Jacqueline Cochran

Knowledge Identifier: +Jacqueline_Cochran

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Jacqueline Cochran

Pioneer American aviator, considered to be one of the most gifted racing pilots of her generation add

Category: Philosophy

Born in 1906.

Countries: United States (31%), California (31%), France (6%)

Education: undef.

Main connections: California, Canadair Sabre, Associated Press

Linked to: Democratic Party, Republican Party, Associated Press, Royal Air Force

 

Timeline


 

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Jacqueline Cochran was born in 1906 add something


1920

They were married in Blakeley, Georgia on November 13, 1920 add something


1930

After a friend offered her a ride in an aircraft, Cochran began taking flying lessons at Roosevelt Airfield, Long Island in the early 1930s add something


1936

Odlum, whom she married in 1936 after his divorce, was an astute financier and savvy marketer who recognized the value of publicity for her business add something


1937

In 1937, she was the only woman to compete in the Bendix race add something


1938

By 1938, she was considered the best female pilot in the United States add something


1940

In September 1940 Cochran wrote to Eleanor Roosevelt to introduce the proposal of starting a women's flying division in the Army Air Forces add something

 

William Randolph Lovelace II - It was in 1940 that he first met Jacqueline Cochran, a female pilot who held three women's speed records


1941

In early 1941, Olds asked Cochran to find out how many women pilots there were in the United States, what their flying times were, their skills, their interest in flying for the country, and personal information about them add something

 

Also in June 1941, Arnold suggested that Cochran take a group of qualified female pilots to see how the British were doing add something

 

Arnold, Chief of the Air Corps, continued as commanding general of the Army Air Forces upon its creation in June 1941 add something


1942

A total of 25 women passed the tests, and two months later, in March 1942 they went to Britain with Cochran to join the ATA. add something

 

While Cochran was in England, in September 1942, General Arnold authorized the formation of the Women's Auxiliary Ferrying Squadron under the direction of Nancy Harkness Love add something


1943

In August 1943, the WAFS and the WFTD merged to create the Women Airforce Service Pilots with Cochran as director and Nancy Love as head of the ferrying division add something

 

Hazel Ying Lee - With the active support of Army Air Force Commander Henry Hap Arnold, the Women Airforce Service Pilots or WASP, was created in 1943, under the command of famed aviator Jacqueline Cochran

 

William H. Tunner - The WAFS program, developed from a plan first drawn up by Tunner's executive trouble-shoooter Nancy Harkness Love, merged in August 1943 with Jacqueline Cochran's Women's Flying Training Detachment to become the Women Airforce Service Pilots


1948

In 1948, Cochran joined the U.S. Air Force Reserve where she eventually rose to the rank of Lieutenant Colonel add something


1949

In 1949, the government of France recognized her contribution to the war and aviation, awarding her the Legion of Honor and again in 1951 with the French Air Medal add something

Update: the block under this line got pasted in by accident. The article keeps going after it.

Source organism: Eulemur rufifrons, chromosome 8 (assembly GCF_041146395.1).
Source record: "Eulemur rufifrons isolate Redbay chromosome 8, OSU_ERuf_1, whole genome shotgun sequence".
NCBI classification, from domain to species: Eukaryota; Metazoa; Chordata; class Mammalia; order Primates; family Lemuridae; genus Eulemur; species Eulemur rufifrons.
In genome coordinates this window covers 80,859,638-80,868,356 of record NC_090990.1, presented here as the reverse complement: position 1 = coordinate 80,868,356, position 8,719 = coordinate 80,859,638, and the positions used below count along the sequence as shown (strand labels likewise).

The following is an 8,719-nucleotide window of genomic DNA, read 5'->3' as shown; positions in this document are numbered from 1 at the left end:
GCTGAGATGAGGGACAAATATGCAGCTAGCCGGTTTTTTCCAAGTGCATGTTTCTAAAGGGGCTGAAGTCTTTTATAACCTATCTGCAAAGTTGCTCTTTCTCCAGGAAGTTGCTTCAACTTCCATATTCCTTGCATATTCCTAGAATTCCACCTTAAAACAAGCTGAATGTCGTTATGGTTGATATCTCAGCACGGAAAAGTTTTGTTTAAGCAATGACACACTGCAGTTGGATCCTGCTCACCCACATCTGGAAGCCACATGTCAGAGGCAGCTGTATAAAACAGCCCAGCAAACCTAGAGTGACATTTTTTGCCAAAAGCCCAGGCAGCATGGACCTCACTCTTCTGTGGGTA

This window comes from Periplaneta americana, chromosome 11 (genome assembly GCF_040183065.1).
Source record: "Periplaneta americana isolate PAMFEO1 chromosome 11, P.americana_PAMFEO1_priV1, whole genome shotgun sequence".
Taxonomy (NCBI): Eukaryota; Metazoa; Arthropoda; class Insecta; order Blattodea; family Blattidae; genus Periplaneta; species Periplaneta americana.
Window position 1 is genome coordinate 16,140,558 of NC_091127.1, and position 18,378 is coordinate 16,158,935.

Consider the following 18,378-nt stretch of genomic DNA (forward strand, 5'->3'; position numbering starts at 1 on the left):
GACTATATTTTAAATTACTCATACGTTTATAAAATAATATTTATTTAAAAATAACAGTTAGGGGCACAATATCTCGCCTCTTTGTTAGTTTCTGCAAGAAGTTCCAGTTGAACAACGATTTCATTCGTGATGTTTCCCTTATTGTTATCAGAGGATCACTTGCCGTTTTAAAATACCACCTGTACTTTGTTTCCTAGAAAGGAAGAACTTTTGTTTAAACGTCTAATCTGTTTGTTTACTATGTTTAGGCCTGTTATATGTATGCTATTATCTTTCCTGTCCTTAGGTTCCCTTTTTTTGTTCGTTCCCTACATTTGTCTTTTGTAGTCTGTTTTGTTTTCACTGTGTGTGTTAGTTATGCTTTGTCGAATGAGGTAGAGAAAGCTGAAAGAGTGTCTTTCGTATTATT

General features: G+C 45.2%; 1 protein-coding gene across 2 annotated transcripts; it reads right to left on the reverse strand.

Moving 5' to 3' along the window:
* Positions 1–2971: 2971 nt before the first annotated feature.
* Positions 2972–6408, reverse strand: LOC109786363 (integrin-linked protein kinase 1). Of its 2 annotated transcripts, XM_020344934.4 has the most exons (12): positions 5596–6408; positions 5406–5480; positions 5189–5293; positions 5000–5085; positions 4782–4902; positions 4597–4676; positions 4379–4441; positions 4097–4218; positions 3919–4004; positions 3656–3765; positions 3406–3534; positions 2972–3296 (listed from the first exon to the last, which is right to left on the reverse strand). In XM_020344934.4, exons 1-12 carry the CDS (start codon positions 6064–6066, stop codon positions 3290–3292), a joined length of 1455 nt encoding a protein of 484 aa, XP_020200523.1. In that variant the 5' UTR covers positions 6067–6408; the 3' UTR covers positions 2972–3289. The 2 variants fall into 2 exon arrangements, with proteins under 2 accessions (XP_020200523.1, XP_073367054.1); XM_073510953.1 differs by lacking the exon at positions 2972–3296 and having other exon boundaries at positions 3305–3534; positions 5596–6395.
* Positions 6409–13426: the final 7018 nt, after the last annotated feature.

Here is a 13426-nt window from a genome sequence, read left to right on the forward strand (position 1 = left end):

1951

Later, in 1951, the Boston Chamber of Commerce voted her one of the 25 outstanding businesswomen in America add something


1952

Her efforts proved a major factor in convincing Eisenhower to run for President of the United States in 1952 and she would play a major role in his successful campaign add something

 

Canadair Sabre - In 1952, Jacqueline Cochran, aged 47, decided to challenge the world speed record for women, held by Jacqueline Auriol


1953

In 1953 and 1954, the Associated Press named her "Woman of the Year in Business add something

 

Encouraged by then-Major Chuck Yeager, with whom Cochran shared a lifelong friendship, on May 18, 1953, at Rogers Dry Lake, California, Cochran flew a Canadair F-86 Sabre jet borrowed from the Royal Canadian Air Force at an average speed of 652,337 mph, becoming the first woman to break the sound barrier add something

 

North American F-86 Sabre - Five years later, on 18 May 1953, Jacqueline Cochran became the first woman to break the sound barrier, flying a "one-off" Canadian-built F-86 Sabre Mk 3, alongside Chuck Yeager


1956

Politically ambitious, Cochran ran for Congress in 1956 from California's 29th Congressional District as the candidate for the Republican Party add something


1960

Because of her interest in all forms of aviation, Cochran flew the Goodyear Blimp in the early 1960s with Goodyear Blimp Captain R.W. Crosier in Akron, Ohio add something

 

In the 1960s, Cochran was a sponsor of the Mercury 13 program, an early effort to test the ability of women to be astronauts add something


1962

In 1962, no women could meet these requirements add something


Jacqueline Cochran died in 1980 add something


1994

St. Paul, Minnesota: Motorbooks International, 1994 add something


1997

Lake Buena Vista, Florida: Tailored Tours Publishing, 1997 add something


1998

New York: New York University Press, 1998 add something


2000

Washington, D.C.: Smithsonian Institution, 2000 add something


2005

Woodstock, Illinois: Dramatic Publishing, 2005 add something


2008

"When Our Mothers Went to War: An Illustrated History of Women in World War II." Seattle: NavPublishing, 2008 add something